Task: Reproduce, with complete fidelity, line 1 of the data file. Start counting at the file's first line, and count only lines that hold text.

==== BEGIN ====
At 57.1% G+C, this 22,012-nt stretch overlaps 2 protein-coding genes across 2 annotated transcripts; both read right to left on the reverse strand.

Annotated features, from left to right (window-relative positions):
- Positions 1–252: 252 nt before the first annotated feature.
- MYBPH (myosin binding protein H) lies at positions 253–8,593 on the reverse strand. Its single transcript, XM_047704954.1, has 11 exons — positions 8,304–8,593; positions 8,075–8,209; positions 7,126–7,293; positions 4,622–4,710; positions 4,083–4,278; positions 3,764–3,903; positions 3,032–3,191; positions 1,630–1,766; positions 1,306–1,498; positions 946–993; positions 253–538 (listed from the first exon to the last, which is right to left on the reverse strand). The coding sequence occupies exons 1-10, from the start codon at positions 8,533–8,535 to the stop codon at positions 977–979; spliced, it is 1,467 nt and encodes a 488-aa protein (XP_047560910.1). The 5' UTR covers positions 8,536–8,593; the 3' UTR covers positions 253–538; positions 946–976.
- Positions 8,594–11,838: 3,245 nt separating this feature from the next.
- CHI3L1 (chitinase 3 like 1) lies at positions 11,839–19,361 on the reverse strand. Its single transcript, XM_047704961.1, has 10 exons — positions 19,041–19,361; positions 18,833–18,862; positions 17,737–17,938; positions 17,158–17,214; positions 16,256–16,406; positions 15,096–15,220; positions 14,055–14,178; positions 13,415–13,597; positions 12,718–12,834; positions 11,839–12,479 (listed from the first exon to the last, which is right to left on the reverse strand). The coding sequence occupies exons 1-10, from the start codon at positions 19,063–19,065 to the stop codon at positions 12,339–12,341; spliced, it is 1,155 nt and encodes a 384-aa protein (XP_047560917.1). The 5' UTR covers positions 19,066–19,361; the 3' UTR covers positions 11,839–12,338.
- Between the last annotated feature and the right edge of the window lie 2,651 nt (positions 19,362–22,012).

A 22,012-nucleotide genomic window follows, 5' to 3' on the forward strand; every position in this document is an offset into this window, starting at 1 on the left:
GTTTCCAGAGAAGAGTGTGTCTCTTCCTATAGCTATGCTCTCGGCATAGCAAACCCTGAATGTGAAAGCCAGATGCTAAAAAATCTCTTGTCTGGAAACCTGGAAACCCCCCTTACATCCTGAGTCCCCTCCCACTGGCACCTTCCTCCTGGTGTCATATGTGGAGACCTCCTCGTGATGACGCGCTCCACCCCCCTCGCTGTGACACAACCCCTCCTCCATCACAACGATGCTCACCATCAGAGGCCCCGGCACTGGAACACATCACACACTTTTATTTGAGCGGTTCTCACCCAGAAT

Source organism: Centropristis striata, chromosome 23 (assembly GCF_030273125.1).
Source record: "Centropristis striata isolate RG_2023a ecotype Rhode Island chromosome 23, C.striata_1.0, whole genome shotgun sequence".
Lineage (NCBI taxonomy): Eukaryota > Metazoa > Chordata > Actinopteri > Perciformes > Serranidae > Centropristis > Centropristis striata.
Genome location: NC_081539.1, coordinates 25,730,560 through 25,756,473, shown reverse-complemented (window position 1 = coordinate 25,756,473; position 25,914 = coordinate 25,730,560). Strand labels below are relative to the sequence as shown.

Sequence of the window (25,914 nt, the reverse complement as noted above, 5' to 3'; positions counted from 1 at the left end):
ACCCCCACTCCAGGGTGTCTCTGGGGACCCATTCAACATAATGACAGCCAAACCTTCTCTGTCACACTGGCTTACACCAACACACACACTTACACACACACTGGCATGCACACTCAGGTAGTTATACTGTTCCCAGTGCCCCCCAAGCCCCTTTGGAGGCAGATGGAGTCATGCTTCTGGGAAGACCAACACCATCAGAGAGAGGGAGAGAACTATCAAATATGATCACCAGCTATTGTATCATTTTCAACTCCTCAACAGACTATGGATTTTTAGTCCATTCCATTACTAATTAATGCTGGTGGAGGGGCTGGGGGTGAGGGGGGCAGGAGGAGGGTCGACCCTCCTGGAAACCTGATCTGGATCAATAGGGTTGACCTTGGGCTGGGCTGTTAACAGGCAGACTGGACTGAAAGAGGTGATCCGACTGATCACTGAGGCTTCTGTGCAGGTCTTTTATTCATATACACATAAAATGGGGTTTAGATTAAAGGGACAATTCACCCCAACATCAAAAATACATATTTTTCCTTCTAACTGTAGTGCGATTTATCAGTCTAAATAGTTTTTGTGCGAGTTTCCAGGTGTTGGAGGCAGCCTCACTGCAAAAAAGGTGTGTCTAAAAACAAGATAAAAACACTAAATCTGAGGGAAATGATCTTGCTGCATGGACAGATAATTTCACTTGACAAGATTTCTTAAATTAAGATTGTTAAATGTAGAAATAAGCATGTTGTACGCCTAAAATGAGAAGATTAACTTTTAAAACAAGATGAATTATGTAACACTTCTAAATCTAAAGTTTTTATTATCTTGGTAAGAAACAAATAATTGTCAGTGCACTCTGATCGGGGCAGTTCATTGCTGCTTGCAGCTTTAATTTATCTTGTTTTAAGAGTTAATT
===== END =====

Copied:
At 57.1% G+C, this 22,012-nt stretch overlaps 2 protein-coding genes across 2 annotated transcripts; both read right to left on the reverse strand.